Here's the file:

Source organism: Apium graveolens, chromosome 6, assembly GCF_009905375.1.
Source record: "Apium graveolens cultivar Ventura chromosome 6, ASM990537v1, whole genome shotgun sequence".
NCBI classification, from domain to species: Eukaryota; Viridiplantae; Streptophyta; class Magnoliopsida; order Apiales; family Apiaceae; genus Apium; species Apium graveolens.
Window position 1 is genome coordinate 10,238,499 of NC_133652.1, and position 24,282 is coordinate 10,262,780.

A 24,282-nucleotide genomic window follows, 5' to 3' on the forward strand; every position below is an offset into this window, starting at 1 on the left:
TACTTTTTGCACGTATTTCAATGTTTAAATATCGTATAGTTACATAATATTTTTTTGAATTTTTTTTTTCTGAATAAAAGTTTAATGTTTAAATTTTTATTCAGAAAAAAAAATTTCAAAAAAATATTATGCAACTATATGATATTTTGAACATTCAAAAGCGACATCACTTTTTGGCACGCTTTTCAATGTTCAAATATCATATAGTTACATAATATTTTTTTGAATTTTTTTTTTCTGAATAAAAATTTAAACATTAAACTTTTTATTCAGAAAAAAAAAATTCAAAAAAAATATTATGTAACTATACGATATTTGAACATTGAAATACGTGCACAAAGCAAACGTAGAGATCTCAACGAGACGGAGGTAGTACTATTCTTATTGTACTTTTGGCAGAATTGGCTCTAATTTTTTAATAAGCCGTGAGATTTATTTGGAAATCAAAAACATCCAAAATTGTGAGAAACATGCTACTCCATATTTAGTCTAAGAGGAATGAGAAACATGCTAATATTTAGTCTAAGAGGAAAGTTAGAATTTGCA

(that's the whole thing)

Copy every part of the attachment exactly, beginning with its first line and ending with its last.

Source organism: Apium graveolens, chromosome 6, assembly GCF_009905375.1.
Source record: "Apium graveolens cultivar Ventura chromosome 6, ASM990537v1, whole genome shotgun sequence".
NCBI classification, from domain to species: Eukaryota; Viridiplantae; Streptophyta; class Magnoliopsida; order Apiales; family Apiaceae; genus Apium; species Apium graveolens.
Window position 1 is genome coordinate 10,238,499 of NC_133652.1, and position 24,282 is coordinate 10,262,780.

A 24,282-nucleotide genomic window follows, 5' to 3' on the forward strand; every position below is an offset into this window, starting at 1 on the left:
TACTTTTTGCACGTATTTCAATGTTTAAATATCGTATAGTTACATAATATTTTTTTGAATTTTTTTTTTCTGAATAAAAGTTTAATGTTTAAATTTTTATTCAGAAAAAAAAATTTCAAAAAAATATTATGCAACTATATGATATTTTGAACATTCAAAAGCGACATCACTTTTTGGCACGCTTTTCAATGTTCAAATATCATATAGTTACATAATATTTTTTTGAATTTTTTTTTTCTGAATAAAAATTTAAACATTAAACTTTTTATTCAGAAAAAAAAAATTCAAAAAAAATATTATGTAACTATACGATATTTGAACATTGAAATACGTGCACAAAGCAAACGTAGAGATCTCAACGAGACGGAGGTAGTACTATTCTTATTGTACTTTTGGCAGAATTGGCTCTAATTTTTTAATAAGCCGTGAGATTTATTTGGAAATCAAAAACATCCAAAATTGTGAGAAACATGCTACTCCATATTTAGTCTAAGAGGAATGAGAAACATGCTAATATTTAGTCTAAGAGGAAAGTTAGAATTTGCA